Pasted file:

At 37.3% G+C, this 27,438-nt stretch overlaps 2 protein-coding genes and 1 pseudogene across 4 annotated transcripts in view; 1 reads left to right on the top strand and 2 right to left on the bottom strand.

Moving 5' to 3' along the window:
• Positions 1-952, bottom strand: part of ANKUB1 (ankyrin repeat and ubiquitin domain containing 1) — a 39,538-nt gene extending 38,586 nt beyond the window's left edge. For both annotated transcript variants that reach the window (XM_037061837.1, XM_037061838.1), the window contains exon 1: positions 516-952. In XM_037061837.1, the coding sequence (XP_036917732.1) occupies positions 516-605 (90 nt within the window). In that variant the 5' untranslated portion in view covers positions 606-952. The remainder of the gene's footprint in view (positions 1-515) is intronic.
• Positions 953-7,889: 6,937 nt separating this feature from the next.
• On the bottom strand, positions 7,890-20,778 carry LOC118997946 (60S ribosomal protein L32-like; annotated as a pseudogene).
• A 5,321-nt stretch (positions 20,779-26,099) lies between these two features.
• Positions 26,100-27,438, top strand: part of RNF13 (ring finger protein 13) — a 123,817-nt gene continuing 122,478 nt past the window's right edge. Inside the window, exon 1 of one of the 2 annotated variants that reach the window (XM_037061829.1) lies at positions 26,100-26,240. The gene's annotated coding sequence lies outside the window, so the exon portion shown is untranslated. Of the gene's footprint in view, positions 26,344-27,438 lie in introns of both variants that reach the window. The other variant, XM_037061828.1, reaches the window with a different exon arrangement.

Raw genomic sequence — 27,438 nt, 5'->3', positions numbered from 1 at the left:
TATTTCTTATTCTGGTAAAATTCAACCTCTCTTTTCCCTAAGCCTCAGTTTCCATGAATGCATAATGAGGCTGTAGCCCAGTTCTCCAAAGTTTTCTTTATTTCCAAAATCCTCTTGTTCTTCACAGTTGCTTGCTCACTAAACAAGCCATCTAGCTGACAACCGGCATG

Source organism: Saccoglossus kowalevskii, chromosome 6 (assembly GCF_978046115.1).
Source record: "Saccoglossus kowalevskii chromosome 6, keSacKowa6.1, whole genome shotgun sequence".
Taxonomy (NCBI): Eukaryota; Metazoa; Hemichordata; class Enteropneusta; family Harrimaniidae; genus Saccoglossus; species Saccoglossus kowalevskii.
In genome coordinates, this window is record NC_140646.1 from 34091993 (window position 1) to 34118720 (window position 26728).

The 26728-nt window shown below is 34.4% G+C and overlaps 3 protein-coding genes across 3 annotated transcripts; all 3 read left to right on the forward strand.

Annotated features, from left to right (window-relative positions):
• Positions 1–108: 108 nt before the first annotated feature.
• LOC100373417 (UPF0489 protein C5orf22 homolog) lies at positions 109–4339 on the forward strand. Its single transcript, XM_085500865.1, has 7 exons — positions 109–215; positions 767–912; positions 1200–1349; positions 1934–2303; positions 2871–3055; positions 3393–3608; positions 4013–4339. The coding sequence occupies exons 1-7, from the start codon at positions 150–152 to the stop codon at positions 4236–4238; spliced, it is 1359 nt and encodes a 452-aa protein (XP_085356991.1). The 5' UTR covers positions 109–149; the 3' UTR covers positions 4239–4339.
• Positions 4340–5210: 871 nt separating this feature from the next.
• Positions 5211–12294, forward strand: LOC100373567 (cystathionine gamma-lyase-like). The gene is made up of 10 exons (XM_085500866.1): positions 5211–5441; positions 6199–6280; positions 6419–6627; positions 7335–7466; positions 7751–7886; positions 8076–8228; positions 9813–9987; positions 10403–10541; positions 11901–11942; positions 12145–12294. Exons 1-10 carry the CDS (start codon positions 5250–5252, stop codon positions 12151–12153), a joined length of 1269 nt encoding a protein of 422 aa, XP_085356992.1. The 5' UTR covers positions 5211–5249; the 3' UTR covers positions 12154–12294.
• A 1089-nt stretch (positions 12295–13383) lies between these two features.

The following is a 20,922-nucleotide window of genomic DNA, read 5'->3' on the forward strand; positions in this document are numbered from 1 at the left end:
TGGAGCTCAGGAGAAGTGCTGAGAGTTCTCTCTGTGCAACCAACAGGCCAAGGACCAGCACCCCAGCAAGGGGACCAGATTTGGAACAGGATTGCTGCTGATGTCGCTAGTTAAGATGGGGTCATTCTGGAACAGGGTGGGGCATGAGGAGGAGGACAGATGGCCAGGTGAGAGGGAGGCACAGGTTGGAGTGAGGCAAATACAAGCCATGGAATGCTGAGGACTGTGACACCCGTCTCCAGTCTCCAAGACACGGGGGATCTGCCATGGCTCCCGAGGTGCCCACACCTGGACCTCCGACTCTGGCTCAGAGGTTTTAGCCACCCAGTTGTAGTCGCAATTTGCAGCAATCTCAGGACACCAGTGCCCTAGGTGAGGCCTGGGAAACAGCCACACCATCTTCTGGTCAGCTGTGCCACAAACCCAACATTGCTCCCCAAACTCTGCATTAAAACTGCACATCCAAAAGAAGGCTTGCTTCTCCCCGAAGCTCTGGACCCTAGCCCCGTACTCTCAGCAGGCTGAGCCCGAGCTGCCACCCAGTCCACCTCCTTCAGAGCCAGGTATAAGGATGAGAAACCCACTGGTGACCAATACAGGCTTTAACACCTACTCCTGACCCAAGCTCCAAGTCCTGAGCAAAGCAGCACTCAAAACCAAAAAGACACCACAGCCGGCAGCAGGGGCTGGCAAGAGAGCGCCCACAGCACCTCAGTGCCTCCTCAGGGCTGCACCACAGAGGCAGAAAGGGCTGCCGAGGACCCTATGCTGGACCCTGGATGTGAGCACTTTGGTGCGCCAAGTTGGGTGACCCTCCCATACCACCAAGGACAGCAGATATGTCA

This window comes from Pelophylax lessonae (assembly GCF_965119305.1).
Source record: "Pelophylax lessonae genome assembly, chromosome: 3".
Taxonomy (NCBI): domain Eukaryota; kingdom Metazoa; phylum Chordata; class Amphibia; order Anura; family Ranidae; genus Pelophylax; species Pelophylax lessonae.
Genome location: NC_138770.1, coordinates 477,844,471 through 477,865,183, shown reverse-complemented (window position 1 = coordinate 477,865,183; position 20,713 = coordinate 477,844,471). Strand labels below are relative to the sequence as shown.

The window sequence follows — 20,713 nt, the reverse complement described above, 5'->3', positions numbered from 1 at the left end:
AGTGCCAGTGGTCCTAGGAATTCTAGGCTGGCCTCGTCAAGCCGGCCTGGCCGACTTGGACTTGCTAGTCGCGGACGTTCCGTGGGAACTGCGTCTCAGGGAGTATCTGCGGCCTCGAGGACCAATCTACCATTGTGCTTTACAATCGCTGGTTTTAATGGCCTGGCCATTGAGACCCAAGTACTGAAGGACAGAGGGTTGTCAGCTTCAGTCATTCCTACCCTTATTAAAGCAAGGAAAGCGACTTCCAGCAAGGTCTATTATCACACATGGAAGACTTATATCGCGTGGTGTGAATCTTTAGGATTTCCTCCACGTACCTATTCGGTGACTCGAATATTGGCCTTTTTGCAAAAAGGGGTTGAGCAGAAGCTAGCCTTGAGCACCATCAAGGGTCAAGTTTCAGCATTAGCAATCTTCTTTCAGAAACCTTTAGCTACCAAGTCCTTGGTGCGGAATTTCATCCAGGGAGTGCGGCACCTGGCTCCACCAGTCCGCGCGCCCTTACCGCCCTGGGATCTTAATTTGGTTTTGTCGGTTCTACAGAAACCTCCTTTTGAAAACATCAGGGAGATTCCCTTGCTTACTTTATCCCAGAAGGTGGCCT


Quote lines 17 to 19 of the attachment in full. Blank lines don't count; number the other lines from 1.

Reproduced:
• LOC100373417 (UPF0489 protein C5orf22 homolog) lies at positions 109–4339 on the forward strand. Its single transcript, XM_085500865.1, has 7 exons — positions 109–215; positions 767–912; positions 1200–1349; positions 1934–2303; positions 2871–3055; positions 3393–3608; positions 4013–4339. The coding sequence occupies exons 1-7, from the start codon at positions 150–152 to the stop codon at positions 4236–4238; spliced, it is 1359 nt and encodes a 452-aa protein (XP_085356991.1). The 5' UTR covers positions 109–149; the 3' UTR covers positions 4239–4339.
• Positions 4340–5210: 871 nt separating this feature from the next.
• Positions 5211–12294, forward strand: LOC100373567 (cystathionine gamma-lyase-like). The gene is made up of 10 exons (XM_085500866.1): positions 5211–5441; positions 6199–6280; positions 6419–6627; positions 7335–7466; positions 7751–7886; positions 8076–8228; positions 9813–9987; positions 10403–10541; positions 11901–11942; positions 12145–12294. Exons 1-10 carry the CDS (start codon positions 5250–5252, stop codon positions 12151–12153), a joined length of 1269 nt encoding a protein of 422 aa, XP_085356992.1. The 5' UTR covers positions 5211–5249; the 3' UTR covers positions 12154–12294.